Figure 2
Figure 2

Mutations in the JAK-STAT pathway, elevated IL10 level and activation of STAT3 in ANKL patients. (A) Enriched canonical pathways analyzed by Ingenuity Pathway Analysis (IPA) (P-value ≤ 0.01) of the 313 genes with somatic mutations detected in the WGS data. The orange dot represents the ratio value of the number of mutated genes over the total number of genes in the pathway. (B) Gene mutations identified by WGS in 8 subjects and targeted sequencing in an additional 21 subjects with ANKL. The percentage of subjects with mutations is listed on the right. The 34 genes examined are classified into the categories indicated on the left. Fold changes in the plasma IL10 levels relative to healthy donors for the indicated 6 cases (Figure 2C) are also shown. (C) The relative plasma levels of 20 inflammatory cytokines in 8 ANKL patients and 3 healthy donors. Statistical analysis was performed using Student's t-test or Student's t-test with Welch's correction. *P < 0.05, **P < 0.01, ***P < 0.001 and ****P < 0.0001. The correlation between the levels of plasma IL10 protein and IL10 mRNA in sorted NK leukemia cells is shown in the inset. (D) The immunohistochemical staining of CD56 and phosphorylated STAT3 (pSTAT3) in bone marrow biopsy specimens. Representative images of samples from controls, JAK-STAT mutant ANKL cases and JAK-STAT wild-type ANKL cases are shown (left). Scale bar, 20 μm. The semi-quantitative immunoreactivity histological scores (H scores) of pSTAT3 staining for 10 ANKL and 21 control samples are shown and compared (P < 0.0001; right). JAK-STAT mutant (red), wild-type (blue) and mutation status unknown (black) cases are indicated. Bars represent the mean ± SD. Statistical analysis was performed using the Mann-Whitney U-test.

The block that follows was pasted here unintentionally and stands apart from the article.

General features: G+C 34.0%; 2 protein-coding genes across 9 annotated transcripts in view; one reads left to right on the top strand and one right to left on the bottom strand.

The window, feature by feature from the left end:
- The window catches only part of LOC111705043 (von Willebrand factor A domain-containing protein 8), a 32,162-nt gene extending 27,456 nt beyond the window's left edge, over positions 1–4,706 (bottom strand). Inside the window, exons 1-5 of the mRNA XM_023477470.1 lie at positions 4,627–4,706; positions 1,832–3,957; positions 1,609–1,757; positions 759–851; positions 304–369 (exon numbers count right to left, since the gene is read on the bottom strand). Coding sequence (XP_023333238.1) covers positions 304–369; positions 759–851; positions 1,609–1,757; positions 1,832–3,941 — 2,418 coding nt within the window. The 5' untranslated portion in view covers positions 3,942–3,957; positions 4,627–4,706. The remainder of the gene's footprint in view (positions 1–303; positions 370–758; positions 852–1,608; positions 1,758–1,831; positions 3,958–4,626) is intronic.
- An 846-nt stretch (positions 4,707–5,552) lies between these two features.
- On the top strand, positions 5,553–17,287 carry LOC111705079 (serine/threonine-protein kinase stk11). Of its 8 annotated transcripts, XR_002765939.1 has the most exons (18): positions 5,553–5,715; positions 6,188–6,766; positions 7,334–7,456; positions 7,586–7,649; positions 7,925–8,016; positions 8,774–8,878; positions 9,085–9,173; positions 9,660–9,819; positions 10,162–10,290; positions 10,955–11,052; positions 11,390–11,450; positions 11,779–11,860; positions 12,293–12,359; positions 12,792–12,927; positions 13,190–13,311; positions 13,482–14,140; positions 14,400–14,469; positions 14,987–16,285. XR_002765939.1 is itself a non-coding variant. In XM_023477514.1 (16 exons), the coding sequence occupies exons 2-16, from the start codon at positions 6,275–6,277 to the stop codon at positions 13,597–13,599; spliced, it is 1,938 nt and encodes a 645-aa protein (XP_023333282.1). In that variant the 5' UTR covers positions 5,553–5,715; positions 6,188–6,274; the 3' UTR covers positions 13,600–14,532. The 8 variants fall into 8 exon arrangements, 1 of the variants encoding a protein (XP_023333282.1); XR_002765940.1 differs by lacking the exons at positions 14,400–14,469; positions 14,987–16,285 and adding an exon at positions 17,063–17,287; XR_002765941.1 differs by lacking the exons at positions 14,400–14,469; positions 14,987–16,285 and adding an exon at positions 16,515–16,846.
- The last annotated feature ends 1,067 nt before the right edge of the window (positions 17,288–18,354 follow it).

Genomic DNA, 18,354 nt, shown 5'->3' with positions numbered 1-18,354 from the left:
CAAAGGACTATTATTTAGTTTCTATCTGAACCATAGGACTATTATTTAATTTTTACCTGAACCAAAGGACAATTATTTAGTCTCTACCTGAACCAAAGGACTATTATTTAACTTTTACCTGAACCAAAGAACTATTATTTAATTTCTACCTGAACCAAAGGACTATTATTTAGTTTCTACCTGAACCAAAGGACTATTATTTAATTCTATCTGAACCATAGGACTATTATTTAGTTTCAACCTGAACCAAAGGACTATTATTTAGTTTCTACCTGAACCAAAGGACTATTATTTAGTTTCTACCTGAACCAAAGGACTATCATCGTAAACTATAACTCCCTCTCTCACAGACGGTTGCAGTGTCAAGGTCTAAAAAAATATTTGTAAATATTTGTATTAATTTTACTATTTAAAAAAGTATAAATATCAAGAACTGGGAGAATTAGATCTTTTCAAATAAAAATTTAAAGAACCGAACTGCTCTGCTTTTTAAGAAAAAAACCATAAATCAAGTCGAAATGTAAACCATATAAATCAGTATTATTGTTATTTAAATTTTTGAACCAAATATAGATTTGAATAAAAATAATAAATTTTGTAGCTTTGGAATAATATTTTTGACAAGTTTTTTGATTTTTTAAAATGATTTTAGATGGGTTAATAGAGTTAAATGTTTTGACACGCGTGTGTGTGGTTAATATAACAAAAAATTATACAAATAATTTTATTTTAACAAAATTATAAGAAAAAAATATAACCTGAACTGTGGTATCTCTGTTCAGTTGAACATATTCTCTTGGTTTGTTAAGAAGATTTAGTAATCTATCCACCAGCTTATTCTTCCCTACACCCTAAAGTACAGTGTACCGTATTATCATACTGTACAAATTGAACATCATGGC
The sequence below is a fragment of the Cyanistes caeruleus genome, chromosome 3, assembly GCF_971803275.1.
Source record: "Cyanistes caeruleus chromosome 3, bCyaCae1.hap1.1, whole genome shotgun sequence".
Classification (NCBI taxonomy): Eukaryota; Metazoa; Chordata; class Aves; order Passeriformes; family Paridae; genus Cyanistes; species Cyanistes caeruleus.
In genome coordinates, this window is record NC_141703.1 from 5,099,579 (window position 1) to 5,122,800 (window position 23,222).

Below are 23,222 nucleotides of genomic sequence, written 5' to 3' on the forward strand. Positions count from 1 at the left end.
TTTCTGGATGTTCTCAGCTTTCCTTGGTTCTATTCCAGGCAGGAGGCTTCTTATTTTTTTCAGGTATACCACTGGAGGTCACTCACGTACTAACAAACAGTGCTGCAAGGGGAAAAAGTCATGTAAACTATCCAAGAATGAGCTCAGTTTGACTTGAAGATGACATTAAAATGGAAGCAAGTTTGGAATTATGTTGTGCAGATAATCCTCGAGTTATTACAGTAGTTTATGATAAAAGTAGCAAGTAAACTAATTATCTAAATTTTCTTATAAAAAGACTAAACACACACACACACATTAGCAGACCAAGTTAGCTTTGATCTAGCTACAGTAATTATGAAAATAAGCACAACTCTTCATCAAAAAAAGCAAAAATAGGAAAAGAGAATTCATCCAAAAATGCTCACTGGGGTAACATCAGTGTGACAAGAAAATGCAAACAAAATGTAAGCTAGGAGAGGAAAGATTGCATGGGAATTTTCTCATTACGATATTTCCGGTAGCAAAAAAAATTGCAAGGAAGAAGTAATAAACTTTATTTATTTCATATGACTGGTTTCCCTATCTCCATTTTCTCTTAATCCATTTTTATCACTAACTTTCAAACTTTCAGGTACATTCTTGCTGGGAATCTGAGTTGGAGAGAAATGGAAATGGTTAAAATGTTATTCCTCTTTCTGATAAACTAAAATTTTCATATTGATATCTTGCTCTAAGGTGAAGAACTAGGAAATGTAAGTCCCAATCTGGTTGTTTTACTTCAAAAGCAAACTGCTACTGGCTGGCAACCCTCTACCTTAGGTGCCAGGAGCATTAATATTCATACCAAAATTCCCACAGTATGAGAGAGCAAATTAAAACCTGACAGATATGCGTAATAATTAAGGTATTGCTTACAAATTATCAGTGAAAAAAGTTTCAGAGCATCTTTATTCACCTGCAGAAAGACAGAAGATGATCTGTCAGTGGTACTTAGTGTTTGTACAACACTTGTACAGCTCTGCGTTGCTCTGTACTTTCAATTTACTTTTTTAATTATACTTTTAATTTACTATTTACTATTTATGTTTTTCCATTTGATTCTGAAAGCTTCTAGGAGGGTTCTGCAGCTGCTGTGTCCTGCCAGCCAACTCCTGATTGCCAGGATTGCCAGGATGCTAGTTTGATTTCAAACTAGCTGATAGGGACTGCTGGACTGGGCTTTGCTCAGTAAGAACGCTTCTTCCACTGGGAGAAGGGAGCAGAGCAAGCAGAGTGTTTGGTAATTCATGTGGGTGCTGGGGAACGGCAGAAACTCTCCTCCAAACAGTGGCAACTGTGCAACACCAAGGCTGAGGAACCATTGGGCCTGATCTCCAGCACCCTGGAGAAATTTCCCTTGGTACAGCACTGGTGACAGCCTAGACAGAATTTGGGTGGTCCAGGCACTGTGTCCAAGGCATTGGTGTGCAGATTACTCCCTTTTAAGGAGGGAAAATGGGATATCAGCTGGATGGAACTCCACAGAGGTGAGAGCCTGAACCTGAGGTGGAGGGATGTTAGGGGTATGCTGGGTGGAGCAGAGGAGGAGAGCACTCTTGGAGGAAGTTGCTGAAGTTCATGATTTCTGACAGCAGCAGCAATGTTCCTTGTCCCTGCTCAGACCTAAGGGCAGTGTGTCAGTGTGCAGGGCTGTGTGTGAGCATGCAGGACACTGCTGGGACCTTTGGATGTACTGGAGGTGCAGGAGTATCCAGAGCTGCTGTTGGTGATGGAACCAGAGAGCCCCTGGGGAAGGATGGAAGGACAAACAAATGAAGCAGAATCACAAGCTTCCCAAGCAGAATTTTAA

In addition to genomic mutations, extracellular ligand binding of cytokines and growth factors can lead to constitutive activation of JAK-STAT signaling. The overwhelming production of cytokines, referred to as the “cytokine storm”, is a prominent clinical feature in ANKL patients. Intrigued by the potential functional involvement of the cytokine storm in JAK-STAT signaling, we screened a panel of 20 inflammatory cytokines for their presence in patient plasma. The known JAK-STAT upstream stimulator IL1021 was dramatically elevated by an average of 56-fold (P < 0.0001, ranging from 7- to 98-fold) in ANKL patients compared to healthy controls (Figure 2C). Consistently, CD56-positive NK cells were abundant in the bone marrow of ANKL patients as shown by immunohistochemistry analysis (Figure 2D). Phosphorylation of STAT3, indicative of STAT3 activation, was significantly higher in the bone marrow cells of both JAK-STAT wild-type and mutated ANKL cases compared to controls (Figure 2D and Supplementary information, Table S7).